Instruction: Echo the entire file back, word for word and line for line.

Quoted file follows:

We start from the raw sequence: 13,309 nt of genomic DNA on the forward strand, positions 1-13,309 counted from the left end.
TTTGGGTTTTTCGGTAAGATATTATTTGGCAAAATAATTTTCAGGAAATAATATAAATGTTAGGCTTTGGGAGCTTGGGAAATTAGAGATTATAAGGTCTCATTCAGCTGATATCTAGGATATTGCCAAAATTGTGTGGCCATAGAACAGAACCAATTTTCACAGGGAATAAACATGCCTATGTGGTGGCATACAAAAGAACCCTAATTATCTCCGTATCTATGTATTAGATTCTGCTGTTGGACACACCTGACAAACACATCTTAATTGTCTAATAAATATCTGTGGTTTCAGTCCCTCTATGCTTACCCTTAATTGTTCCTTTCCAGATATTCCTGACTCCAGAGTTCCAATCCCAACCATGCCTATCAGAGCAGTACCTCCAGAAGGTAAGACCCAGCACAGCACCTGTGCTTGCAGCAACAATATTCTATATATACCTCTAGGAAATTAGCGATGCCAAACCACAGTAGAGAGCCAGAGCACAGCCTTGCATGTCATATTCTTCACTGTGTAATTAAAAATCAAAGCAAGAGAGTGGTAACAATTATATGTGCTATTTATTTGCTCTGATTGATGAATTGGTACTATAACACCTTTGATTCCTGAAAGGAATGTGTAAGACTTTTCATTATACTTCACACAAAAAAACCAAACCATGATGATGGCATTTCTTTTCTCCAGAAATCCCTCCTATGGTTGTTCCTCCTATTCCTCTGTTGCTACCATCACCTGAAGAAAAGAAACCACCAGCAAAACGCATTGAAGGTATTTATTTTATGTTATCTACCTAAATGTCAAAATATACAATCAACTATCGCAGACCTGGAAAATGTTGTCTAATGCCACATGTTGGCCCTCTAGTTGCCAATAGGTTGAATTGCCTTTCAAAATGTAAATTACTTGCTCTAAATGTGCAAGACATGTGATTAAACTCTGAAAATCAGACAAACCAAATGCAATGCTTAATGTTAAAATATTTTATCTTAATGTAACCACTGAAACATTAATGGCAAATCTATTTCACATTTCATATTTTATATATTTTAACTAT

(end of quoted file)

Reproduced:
We start from the raw sequence: 13,309 nt of genomic DNA on the forward strand, positions 1-13,309 counted from the left end.
TTTGGGTTTTTCGGTAAGATATTATTTGGCAAAATAATTTTCAGGAAATAATATAAATGTTAGGCTTTGGGAGCTTGGGAAATTAGAGATTATAAGGTCTCATTCAGCTGATATCTAGGATATTGCCAAAATTGTGTGGCCATAGAACAGAACCAATTTTCACAGGGAATAAACATGCCTATGTGGTGGCATACAAAAGAACCCTAATTATCTCCGTATCTATGTATTAGATTCTGCTGTTGGACACACCTGACAAACACATCTTAATTGTCTAATAAATATCTGTGGTTTCAGTCCCTCTATGCTTACCCTTAATTGTTCCTTTCCAGATATTCCTGACTCCAGAGTTCCAATCCCAACCATGCCTATCAGAGCAGTACCTCCAGAAGGTAAGACCCAGCACAGCACCTGTGCTTGCAGCAACAATATTCTATATATACCTCTAGGAAATTAGCGATGCCAAACCACAGTAGAGAGCCAGAGCACAGCCTTGCATGTCATATTCTTCACTGTGTAATTAAAAATCAAAGCAAGAGAGTGGTAACAATTATATGTGCTATTTATTTGCTCTGATTGATGAATTGGTACTATAACACCTTTGATTCCTGAAAGGAATGTGTAAGACTTTTCATTATACTTCACACAAAAAAACCAAACCATGATGATGGCATTTCTTTTCTCCAGAAATCCCTCCTATGGTTGTTCCTCCTATTCCTCTGTTGCTACCATCACCTGAAGAAAAGAAACCACCAGCAAAACGCATTGAAGGTATTTATTTTATGTTATCTACCTAAATGTCAAAATATACAATCAACTATCGCAGACCTGGAAAATGTTGTCTAATGCCACATGTTGGCCCTCTAGTTGCCAATAGGTTGAATTGCCTTTCAAAATGTAAATTACTTGCTCTAAATGTGCAAGACATGTGATTAAACTCTGAAAATCAGACAAACCAAATGCAATGCTTAATGTTAAAATATTTTATCTTAATGTAACCACTGAAACATTAATGGCAAATCTATTTCACATTTCATATTTTATATATTTTAACTAT